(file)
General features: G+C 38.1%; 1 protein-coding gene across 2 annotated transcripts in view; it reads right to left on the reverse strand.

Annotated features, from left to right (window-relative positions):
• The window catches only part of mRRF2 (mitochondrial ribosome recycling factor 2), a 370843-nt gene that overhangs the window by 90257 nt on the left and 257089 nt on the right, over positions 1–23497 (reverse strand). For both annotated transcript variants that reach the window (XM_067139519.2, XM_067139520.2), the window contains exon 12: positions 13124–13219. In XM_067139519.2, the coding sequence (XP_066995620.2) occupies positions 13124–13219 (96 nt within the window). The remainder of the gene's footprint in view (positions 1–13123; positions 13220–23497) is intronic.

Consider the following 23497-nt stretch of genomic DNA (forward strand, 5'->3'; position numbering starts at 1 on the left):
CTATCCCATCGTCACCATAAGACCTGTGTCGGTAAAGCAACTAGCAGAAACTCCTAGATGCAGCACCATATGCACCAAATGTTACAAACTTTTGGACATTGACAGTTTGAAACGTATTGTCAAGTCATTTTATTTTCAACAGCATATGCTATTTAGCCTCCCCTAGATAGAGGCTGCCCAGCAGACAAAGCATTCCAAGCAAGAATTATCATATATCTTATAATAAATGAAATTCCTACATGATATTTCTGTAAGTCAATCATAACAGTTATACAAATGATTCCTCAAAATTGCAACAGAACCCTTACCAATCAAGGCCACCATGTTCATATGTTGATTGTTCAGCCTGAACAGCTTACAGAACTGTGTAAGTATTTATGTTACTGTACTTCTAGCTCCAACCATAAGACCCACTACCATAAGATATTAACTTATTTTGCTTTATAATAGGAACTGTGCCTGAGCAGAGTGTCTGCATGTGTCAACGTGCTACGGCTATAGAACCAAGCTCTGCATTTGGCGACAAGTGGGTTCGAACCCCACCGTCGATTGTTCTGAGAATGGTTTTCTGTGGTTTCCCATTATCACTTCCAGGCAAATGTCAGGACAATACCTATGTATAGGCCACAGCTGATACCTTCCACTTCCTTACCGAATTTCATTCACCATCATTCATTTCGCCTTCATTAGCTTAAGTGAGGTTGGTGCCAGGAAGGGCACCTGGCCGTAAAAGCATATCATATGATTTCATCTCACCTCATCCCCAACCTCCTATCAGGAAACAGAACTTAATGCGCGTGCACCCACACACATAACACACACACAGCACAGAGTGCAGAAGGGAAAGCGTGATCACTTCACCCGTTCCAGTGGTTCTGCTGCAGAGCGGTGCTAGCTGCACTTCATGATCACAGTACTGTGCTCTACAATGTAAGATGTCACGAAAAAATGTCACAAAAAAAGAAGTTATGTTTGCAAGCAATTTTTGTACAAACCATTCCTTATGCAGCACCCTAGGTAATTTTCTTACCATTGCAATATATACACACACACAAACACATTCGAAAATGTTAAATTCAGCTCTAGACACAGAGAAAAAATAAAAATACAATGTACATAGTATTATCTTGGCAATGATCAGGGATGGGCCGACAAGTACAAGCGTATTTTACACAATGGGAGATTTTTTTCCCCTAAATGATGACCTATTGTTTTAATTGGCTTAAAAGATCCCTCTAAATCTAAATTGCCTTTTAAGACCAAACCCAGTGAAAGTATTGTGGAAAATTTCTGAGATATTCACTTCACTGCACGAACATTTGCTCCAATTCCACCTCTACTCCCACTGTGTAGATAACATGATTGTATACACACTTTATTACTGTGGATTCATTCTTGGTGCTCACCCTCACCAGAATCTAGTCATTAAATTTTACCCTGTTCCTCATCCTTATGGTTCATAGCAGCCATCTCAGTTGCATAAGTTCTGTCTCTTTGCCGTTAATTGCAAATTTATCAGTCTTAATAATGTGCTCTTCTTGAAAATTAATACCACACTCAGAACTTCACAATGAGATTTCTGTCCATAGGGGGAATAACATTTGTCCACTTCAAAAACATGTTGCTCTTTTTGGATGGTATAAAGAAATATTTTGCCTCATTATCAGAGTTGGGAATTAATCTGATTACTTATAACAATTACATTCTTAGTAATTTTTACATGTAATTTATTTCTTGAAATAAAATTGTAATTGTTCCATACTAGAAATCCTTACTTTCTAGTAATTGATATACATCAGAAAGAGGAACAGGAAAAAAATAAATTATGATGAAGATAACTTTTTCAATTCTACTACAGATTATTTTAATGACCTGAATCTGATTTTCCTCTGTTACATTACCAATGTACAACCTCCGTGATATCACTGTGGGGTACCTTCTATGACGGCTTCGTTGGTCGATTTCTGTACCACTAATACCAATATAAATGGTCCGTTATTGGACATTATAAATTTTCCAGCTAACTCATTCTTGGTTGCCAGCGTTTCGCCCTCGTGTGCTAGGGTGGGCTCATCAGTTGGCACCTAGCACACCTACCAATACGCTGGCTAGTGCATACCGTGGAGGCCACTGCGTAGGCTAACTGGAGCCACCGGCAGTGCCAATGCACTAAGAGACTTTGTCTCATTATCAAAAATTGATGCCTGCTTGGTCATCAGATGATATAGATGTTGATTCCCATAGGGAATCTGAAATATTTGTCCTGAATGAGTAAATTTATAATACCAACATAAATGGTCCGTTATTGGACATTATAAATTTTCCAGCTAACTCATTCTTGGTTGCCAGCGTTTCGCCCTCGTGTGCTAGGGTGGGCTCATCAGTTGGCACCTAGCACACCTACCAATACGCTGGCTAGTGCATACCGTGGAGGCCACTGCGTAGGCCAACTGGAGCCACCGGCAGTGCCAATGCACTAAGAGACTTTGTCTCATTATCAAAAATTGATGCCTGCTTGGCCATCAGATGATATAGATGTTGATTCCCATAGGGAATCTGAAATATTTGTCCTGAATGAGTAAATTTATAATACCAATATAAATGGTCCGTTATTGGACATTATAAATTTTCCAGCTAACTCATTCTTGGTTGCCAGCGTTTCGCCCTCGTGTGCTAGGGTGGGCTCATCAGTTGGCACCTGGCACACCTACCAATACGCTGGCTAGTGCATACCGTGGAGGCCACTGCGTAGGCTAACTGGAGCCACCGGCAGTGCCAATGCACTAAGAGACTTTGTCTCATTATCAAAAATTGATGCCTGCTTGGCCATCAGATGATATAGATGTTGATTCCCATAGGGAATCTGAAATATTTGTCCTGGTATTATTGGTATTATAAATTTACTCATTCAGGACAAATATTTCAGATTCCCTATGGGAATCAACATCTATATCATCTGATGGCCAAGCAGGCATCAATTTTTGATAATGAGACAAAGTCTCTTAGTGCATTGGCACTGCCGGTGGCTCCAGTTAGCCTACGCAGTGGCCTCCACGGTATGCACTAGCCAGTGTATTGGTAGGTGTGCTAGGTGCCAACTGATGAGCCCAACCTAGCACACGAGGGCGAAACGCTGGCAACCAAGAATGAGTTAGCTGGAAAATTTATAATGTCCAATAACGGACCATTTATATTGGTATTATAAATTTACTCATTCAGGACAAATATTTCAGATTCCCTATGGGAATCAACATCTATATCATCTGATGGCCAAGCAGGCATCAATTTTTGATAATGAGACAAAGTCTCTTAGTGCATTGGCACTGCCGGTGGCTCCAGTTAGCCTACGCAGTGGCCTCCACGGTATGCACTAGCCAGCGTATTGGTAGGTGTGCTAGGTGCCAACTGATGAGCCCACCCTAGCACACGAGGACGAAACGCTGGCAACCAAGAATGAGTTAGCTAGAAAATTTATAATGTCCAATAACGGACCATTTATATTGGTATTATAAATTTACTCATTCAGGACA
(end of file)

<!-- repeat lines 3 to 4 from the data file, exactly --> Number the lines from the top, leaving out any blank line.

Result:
• The window catches only part of mRRF2 (mitochondrial ribosome recycling factor 2), a 370843-nt gene that overhangs the window by 90257 nt on the left and 257089 nt on the right, over positions 1–23497 (reverse strand). For both annotated transcript variants that reach the window (XM_067139519.2, XM_067139520.2), the window contains exon 12: positions 13124–13219. In XM_067139519.2, the coding sequence (XP_066995620.2) occupies positions 13124–13219 (96 nt within the window). The remainder of the gene's footprint in view (positions 1–13123; positions 13220–23497) is intronic.

Consider the following 23497-nt stretch of genomic DNA (forward strand, 5'->3'; position numbering starts at 1 on the left):